Mike and Ashley Gula built a house for their young family in Belle Haven, in the Alexandria portion of Fairfax County, Va. They hired Rachel Rosenthal to create functional and stylish systems. Their son’s Bennett’s room includes some of his artwork. (Mike Morgan/For The Washington Post)

Rachel Rosenthal says organizing paper is her clients’ No. 1 organizing challenge. In a recent Home Front online chat, the owner of Rachel and Co., an organizing firm in Bethesda, gave her best advice on controlling the flow of bills, school work sheets and mail into your home.

Go paperless: It’s common to feel overwhelmed as paper piles up. There are tons of scanning apps that digitize important records, allowing you to access documents from your computer or phone and throw away the hard copies. “We love to use a free app called Genius Scan on our phone,” Rosenthal wrote, “and we use it to scan in business receipts, invoices and client notes that we may need to refer to later.” She also recommended Canon CanoScan LiDE220 scanner.

Sort mail with a simple system: Eighty percent of the mail that we receive is junk mail, according to Rosenthal, and can be recycled. In terms of sorting what you want or need to keep, she prefers simple systems with few categories, which are easier to maintain. Rosenthal’s favorite categories are: “to pay,” immediate things like bills, parking tickets, etc.; “to do,” less immediate things, like responding to an RSVP, signing up your child for summer camp or buying tickets for a coming event; “to read,” magazines, newsletters, etc.; and “to file,” bills, tax documents or papers for long-term use.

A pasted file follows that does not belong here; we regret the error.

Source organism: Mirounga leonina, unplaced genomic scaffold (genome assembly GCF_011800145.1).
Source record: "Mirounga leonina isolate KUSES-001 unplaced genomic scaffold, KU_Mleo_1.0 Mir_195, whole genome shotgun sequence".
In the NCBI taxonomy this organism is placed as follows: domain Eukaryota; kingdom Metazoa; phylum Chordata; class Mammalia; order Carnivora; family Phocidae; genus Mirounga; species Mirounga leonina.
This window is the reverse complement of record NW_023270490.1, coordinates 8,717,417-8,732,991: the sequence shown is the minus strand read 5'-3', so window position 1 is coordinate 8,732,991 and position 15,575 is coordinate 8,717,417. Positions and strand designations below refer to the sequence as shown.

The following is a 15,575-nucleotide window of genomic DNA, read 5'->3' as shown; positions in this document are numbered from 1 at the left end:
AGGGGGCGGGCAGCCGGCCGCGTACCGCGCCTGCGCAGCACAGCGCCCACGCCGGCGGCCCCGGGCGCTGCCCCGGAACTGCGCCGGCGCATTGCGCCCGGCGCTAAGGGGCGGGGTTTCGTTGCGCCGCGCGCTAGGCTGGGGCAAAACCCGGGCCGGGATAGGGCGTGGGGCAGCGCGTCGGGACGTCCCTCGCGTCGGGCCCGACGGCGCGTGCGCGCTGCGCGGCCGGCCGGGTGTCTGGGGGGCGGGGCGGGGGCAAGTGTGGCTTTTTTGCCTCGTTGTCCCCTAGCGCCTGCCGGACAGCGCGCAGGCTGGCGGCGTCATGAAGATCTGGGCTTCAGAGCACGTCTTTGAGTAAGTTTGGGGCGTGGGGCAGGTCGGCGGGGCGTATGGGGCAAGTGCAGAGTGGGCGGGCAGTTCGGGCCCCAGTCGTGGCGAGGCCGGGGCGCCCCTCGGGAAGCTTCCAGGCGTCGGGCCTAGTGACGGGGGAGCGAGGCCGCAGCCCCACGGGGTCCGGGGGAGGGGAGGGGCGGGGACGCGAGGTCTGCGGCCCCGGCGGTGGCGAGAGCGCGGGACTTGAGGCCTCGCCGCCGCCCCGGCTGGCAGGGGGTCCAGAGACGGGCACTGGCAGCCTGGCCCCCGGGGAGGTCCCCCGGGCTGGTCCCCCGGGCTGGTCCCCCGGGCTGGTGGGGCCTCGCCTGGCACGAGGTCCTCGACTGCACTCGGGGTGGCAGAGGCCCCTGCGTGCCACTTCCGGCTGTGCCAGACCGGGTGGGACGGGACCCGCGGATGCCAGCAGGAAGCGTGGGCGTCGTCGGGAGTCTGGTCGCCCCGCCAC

For small spaces, Rosenthal suggest using a traveling file folder system. She likes the Container Store’s Latte Parker Desktop File because it “organizes your paper while still looking good.”

Rosenthal stands in the well-ordered pantry of the Belle Haven home of the Gulas. Clear bins help the family keep things neat and know what supplies they have at hand. (Mike Morgan/For The Washington Post)

Not every piece of your kid’s art is a keeper: Think about cork boards and fridge space as a rotating art gallery. After pieces are replaced, make sure you have somewhere to store must-keep items. “I know as a mother that those type of decisions are tough to make, but I know that not every piece of art is necessary to keep,” wrote Rosenthal, who encourages involving kids in this decision-making. She found the more often you go through the process with them, the more comfortable they will get deciding on what stays and what goes. Her 8-year-old twin daughters have a document storage case for the papers that they want to keep, and once it is full they weed out anything they no longer want. It is a helpful habit to get them into so that they can make decisions in other organizing areas (clothes, toys, etc.).

Filing cabinets don’t have to be ugly: “Filing cabinets have come a long way (not all are just bland and metal, thankfully!)” wrote Rosenthal, “and there are tons of better looking filing cabinets, like this two-drawer from Poppin.” Overstock.com has options that look more like furniture and less like a traditional filing system.

It’s important to consider about what papers you need to hang onto long term and what can be shredded. According to Rosenthal, the IRS has great online resources that can help you determine how long you should keep records.

Rosenthal recently helped a young family organize their home in Alexandria. Read about it in The Washington Post Magazine here.

More from Home and Garden:

Parents, don’t let last year’s pile of school papers ruin the new school year

A designer’s go-to lights: Reliable, classic fixtures that work in just about any home

Why clear plastic shoe boxes are a professional organizer’s secret weapon